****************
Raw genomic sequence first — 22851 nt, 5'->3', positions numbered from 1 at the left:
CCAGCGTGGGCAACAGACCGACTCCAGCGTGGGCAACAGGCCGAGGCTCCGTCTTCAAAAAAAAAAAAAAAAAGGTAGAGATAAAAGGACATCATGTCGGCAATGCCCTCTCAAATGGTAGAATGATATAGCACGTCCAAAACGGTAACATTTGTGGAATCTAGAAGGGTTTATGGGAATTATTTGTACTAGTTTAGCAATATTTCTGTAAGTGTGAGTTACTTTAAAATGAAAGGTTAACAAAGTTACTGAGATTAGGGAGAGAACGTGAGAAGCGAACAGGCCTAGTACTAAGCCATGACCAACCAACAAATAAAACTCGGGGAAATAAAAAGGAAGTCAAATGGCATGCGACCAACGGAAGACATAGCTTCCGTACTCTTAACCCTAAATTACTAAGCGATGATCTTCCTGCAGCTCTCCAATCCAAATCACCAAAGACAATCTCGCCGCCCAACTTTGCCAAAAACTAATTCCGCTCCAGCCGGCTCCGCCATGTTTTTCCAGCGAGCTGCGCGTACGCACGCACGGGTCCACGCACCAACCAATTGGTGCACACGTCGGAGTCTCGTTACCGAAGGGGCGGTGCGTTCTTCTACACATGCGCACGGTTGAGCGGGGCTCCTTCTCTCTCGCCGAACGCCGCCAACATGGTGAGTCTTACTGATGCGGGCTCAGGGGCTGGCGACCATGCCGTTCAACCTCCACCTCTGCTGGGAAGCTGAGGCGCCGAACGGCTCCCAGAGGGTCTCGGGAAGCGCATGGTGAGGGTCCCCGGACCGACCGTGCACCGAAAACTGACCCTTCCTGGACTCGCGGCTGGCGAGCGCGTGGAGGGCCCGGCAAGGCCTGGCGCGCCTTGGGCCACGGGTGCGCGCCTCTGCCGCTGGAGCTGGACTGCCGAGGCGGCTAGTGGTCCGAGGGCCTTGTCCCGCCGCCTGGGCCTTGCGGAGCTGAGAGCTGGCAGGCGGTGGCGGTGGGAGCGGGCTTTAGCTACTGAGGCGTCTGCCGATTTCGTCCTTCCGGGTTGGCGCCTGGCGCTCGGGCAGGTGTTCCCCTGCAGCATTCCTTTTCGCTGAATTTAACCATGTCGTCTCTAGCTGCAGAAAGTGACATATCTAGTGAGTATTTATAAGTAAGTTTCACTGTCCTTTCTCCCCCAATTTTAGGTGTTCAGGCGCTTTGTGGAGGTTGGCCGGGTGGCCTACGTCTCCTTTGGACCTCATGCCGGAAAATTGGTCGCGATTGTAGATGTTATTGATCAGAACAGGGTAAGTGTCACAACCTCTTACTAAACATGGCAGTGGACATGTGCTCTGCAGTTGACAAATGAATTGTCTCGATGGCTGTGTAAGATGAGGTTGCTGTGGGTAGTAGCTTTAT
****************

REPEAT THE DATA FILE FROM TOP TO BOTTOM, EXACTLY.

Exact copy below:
Raw genomic sequence first — 22851 nt, 5'->3', positions numbered from 1 at the left:
CCAGCGTGGGCAACAGACCGACTCCAGCGTGGGCAACAGGCCGAGGCTCCGTCTTCAAAAAAAAAAAAAAAAAGGTAGAGATAAAAGGACATCATGTCGGCAATGCCCTCTCAAATGGTAGAATGATATAGCACGTCCAAAACGGTAACATTTGTGGAATCTAGAAGGGTTTATGGGAATTATTTGTACTAGTTTAGCAATATTTCTGTAAGTGTGAGTTACTTTAAAATGAAAGGTTAACAAAGTTACTGAGATTAGGGAGAGAACGTGAGAAGCGAACAGGCCTAGTACTAAGCCATGACCAACCAACAAATAAAACTCGGGGAAATAAAAAGGAAGTCAAATGGCATGCGACCAACGGAAGACATAGCTTCCGTACTCTTAACCCTAAATTACTAAGCGATGATCTTCCTGCAGCTCTCCAATCCAAATCACCAAAGACAATCTCGCCGCCCAACTTTGCCAAAAACTAATTCCGCTCCAGCCGGCTCCGCCATGTTTTTCCAGCGAGCTGCGCGTACGCACGCACGGGTCCACGCACCAACCAATTGGTGCACACGTCGGAGTCTCGTTACCGAAGGGGCGGTGCGTTCTTCTACACATGCGCACGGTTGAGCGGGGCTCCTTCTCTCTCGCCGAACGCCGCCAACATGGTGAGTCTTACTGATGCGGGCTCAGGGGCTGGCGACCATGCCGTTCAACCTCCACCTCTGCTGGGAAGCTGAGGCGCCGAACGGCTCCCAGAGGGTCTCGGGAAGCGCATGGTGAGGGTCCCCGGACCGACCGTGCACCGAAAACTGACCCTTCCTGGACTCGCGGCTGGCGAGCGCGTGGAGGGCCCGGCAAGGCCTGGCGCGCCTTGGGCCACGGGTGCGCGCCTCTGCCGCTGGAGCTGGACTGCCGAGGCGGCTAGTGGTCCGAGGGCCTTGTCCCGCCGCCTGGGCCTTGCGGAGCTGAGAGCTGGCAGGCGGTGGCGGTGGGAGCGGGCTTTAGCTACTGAGGCGTCTGCCGATTTCGTCCTTCCGGGTTGGCGCCTGGCGCTCGGGCAGGTGTTCCCCTGCAGCATTCCTTTTCGCTGAATTTAACCATGTCGTCTCTAGCTGCAGAAAGTGACATATCTAGTGAGTATTTATAAGTAAGTTTCACTGTCCTTTCTCCCCCAATTTTAGGTGTTCAGGCGCTTTGTGGAGGTTGGCCGGGTGGCCTACGTCTCCTTTGGACCTCATGCCGGAAAATTGGTCGCGATTGTAGATGTTATTGATCAGAACAGGGTAAGTGTCACAACCTCTTACTAAACATGGCAGTGGACATGTGCTCTGCAGTTGACAAATGAATTGTCTCGATGGCTGTGTAAGATGAGGTTGCTGTGGGTAGTAGCTTTAT